Coming Home

Over the past few years, I have been making a journey home. I don't mean coming home after a day at the office, or coming home after being away on vacation or a business trip. I mean going home as in finding my way through my past and through life in order to find out where--and who--I am right now, coming home to myself.

Much of the journey is emotional and spiritual, but there is some irony in the fact that five years ago I moved into the Upper West Side Manhattan apartment in which I grew up. So, my journey home has been literal, too. My parents passed away after long wretched illnesses and in order to save the apartment, I moved in to make it my primary residence. Now, there's definitely very good reason people say you can't go home again. Ghosts. Memories. The faint echo of harsh voices. The hushed heaviness of grief. The whispers of promise. The vapors of growing up. The swirling dusts of memory twined with present, triggered by the dent in the sideboard from banging into it on roller skates and hearing mom, "Don't do that! How many times do I have to tell you?!"; the acrid cigarette and coffee and Old Spice dad-smell imbedded in that chair, the quicksilver out-of-the-corner-of-my-eye deja-vu over and over again. Have I been here before? Yes, I have.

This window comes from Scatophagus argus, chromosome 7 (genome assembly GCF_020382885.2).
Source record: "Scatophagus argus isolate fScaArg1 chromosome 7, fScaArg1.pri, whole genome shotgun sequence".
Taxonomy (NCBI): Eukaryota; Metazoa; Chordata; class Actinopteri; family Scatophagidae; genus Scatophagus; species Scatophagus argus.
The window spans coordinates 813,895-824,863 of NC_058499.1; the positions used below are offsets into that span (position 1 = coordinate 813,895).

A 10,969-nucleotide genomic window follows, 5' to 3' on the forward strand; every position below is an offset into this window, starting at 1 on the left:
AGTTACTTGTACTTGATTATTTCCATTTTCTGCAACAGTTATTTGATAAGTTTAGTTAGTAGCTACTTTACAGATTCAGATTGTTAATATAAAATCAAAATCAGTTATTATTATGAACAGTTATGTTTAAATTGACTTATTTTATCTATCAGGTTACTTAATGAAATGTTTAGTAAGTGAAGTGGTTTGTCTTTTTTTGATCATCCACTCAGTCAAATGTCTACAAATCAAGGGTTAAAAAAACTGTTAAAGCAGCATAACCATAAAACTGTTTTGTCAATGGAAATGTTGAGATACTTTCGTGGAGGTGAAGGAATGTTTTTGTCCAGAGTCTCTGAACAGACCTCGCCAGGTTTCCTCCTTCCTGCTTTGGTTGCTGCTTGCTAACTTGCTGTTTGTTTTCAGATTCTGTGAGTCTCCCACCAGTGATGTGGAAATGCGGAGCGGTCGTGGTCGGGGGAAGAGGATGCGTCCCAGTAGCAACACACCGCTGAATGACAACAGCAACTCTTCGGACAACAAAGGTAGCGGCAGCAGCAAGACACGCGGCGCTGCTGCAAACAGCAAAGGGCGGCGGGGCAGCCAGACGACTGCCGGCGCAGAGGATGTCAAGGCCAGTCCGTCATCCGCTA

I've become convinced that facing ghosts is absolutely critical to my well-being, to my growing up as an adult. In facing them, braving them. In braving them, vanquishing them. Putting them in their rightful place--a place not nearly as powerful or important as who I am now, the little-girl-turned-adult-woman who is making herself a home. Indeed, I have made myself at home. The primitive Americana sideboard graces the dining room; the musty upholstered furniture has all gone to Goodwill; the windows are open and the most amazing leaves and little bugs come visiting from Central Park; my family is here filling the rooms with laughter and ideas and plans; and the little storage room behind the kitchen that mom always intended to clean out so she could have an office ("someday...") has become my office.